Join the University Libraries for our next Mason Author Series event on Thursday, November 16, at 3pm in the Fenwick Library Main Reading Room (2001). Patricia Donahue will discuss her recent book, Participation, Community, and Public Policy in a Virginia Suburb.
Communities are the sum of myriad types of participation—positive, negative, formal, informal, direct, and indirect. Participation, Community, and Public Policy in a Virginia Suburb challenges conventional wisdom about participation in modern American communities through the story of Northern Virginia’s Pimmit Hills. Participation is much more than the activities, such as voting or attending religious services, tracked by social surveys. Pimmit Hills’s story will be familiar to those who grew up in middle-class suburbs, even as its proximity to Washington, D.C. makes its story unique.
About the Author: Patricia Farrell Donahue received her M.A. in public policy from Georgetown University and Ph.D. in public policy from George Mason University. She is the 2014 Recipient of Mason’s Robert L. Fisher Award for Best Dissertation and Academic Achievement. She has worked as a policy analyst in the federal government, on community and economic development, emergency management, and other topics. She also serves as a Policy Fellow at GMU’s Schar School of Government and Policy.
About the Mason Author Series: The University Libraries’ Mason Author Series features Mason faculty and alumni authors throughout the year, and is generously sponsored by the University Bookstore. For more information about the Mason Author Series, please contact John Warren, Head, Mason Publishing, firstname.lastname@example.org, or Jessica Clark, Development & Communications Officer, email@example.com.
Congratulations to Maoria Kirker, Mason Libraries’ Instruction and Assessment Coordinator, recognized by the organizers of the annual Charleston Conference for her promising achievements and contributions to the library profession. Selected as one of twenty “Up & Comers”, Maoria will be profiled in the December/January issue of Against the Grain (ATG,) and will also be interviewed for an upcoming ATG Media podcast.
Fall for the Book may have concluded for this year, but the celebration of authors and writing continues in November with National Authors Day (November 1) and National Novel Writing Month (begun in 1999).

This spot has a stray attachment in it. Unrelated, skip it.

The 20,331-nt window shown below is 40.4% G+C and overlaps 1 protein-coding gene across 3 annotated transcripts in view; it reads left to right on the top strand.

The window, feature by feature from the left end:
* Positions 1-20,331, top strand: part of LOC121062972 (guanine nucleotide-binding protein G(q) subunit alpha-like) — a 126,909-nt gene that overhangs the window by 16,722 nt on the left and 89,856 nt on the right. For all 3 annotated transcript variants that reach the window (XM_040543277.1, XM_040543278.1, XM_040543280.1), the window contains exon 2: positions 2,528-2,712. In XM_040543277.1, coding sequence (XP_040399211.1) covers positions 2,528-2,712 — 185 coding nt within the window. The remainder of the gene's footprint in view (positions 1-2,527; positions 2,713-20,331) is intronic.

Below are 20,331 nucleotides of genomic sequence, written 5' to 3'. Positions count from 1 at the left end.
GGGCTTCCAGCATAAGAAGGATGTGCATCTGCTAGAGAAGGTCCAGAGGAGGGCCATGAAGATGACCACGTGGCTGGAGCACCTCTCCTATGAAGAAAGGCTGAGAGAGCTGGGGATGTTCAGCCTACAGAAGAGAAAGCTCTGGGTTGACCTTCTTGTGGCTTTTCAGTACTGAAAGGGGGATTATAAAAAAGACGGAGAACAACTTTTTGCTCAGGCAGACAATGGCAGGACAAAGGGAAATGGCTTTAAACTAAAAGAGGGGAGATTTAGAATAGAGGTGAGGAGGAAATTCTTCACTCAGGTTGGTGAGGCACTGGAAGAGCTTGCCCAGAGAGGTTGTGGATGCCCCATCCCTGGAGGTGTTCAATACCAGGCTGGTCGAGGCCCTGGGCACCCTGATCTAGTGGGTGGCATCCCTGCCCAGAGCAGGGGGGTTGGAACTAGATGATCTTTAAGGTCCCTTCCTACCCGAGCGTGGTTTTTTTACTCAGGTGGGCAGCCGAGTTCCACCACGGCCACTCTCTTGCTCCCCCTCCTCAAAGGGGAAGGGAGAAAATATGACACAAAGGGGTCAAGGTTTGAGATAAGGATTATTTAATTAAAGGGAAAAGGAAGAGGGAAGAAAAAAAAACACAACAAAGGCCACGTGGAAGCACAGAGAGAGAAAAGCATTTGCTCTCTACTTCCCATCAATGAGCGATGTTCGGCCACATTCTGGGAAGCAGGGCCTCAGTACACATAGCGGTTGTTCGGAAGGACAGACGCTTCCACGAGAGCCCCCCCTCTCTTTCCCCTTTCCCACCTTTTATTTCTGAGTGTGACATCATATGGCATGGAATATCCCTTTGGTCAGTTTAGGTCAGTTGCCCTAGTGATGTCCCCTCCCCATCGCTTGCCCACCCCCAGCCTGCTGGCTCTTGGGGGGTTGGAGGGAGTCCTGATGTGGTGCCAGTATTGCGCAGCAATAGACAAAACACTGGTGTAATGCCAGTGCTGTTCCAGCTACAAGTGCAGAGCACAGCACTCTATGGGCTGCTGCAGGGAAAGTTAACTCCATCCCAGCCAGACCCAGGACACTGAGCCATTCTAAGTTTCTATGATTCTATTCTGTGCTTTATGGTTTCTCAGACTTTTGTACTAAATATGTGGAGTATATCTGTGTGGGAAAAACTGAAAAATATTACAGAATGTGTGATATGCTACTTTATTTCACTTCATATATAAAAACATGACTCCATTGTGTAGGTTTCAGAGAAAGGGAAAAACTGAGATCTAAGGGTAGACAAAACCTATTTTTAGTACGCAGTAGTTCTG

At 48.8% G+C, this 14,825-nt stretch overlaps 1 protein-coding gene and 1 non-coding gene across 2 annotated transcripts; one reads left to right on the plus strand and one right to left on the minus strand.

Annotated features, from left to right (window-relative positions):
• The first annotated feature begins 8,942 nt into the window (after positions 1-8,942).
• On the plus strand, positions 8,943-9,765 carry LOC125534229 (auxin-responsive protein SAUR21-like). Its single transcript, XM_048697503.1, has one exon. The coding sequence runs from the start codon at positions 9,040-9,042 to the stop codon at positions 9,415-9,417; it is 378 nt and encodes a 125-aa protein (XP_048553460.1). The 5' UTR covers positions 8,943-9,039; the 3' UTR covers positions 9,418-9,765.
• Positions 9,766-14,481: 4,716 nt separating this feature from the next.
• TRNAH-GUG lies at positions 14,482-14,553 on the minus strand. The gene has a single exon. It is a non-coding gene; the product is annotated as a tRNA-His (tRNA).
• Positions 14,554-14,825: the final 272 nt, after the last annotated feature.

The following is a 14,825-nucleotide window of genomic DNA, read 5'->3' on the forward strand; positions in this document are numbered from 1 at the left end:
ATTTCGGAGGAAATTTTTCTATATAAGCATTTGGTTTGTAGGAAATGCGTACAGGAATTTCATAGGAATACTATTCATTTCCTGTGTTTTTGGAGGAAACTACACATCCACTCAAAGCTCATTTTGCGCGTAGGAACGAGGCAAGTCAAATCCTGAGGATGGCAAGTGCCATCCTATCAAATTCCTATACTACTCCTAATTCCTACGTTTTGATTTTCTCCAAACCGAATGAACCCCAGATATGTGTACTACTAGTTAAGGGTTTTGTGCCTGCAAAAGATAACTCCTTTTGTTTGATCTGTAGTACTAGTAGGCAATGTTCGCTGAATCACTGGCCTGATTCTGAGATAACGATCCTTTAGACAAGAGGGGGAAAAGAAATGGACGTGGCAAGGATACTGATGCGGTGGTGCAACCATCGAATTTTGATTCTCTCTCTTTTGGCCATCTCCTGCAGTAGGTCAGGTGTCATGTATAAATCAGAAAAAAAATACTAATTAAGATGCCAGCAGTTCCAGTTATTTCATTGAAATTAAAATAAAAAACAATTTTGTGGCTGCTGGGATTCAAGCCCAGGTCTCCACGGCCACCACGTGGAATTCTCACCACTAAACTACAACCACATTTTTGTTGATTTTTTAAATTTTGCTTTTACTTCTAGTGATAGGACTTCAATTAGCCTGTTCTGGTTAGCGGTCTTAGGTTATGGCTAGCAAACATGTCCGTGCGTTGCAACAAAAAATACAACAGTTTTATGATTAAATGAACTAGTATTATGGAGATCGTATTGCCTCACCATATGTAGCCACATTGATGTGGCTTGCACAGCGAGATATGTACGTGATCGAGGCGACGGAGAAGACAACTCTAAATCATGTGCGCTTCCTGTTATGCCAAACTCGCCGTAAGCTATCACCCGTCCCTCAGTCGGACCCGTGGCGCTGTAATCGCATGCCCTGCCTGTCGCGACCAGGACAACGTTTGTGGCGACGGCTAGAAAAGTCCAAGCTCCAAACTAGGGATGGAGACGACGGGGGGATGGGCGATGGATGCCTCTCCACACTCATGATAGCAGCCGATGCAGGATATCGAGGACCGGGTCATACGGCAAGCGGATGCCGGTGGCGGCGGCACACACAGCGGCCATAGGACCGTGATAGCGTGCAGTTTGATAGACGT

To celebrate, the Libraries will be highlighting some of our Mason authors throughout the month. We encourage you to join us by exploring some of these authors and titles as well. The Mason Spirit features recent faculty and alumni publications and profiles. To see which of these books are in the Libraries’ collection, check out our Faculty Author Collection by visiting bit.ly/masonauthors. If you post about your readings on social media use #NationalAuthorsDay.
And, don’t forget about the Libraries’ Mason Author Series, hosted throughout the year. Our next event will be held on Thursday, November 16 at 3pm in the Fenwick Main Reading Room (2001). Patricia Donahue will discuss her recent book, Participation, Community, and Public Policy in a Virginia Suburb.
Bioscience. Space Exploration. Engineering. Information Technology. These are but a few of the rapidly advancing fields of science which affect our modern lives. Achievements in these disciplines were built – and continue to build – upon discoveries made by preceding generations of scientists. As Sir Issac Newton famously wrote, “If I have seen further, it is by standing on the shoulders of giants.”
The exhibit Advances in Science 1586 -1999 Standing on the Shoulders of Giants explores the layered nature of scientific research, in which new knowledge is gained over the framework of each new discovery. In this exhibit, we see how the scientific method, first advocated by Sir Francis Bacon, informed the methodology of naturalist, Charles Darwin and later, the scientists who discovered DNA, Watson and Crick. In the field of applied mathematics, the theories espoused by Euclid during the 3rd Century, B.C. created a system of mathematical thinking that would not be expanded until the 19th century. And even as applied mathematics advances and paradigms shift, the work of Euclid remains relevant.
This exhibition explores the evolution of scientific thought through rare books, archival documents, and photographs. It examines two main branches of science: the life sciences and applied mathematics. Featuring the works of Euclid, Bacon, Spallanzani, Pasteur, Linnaeus, and Darwin, Advances in Science 1586 -1999 Standing on the Shoulders of Giants spans the period between the formulation of the scientific method to the construction of the International Space Station. A reception will be held on November 7, 3-5 p.m., Special Collections Research Center, 2400 Fenwick Library.
For more information, please contact Rebecca Bramlett, firstname.lastname@example.org, 703-933-2058.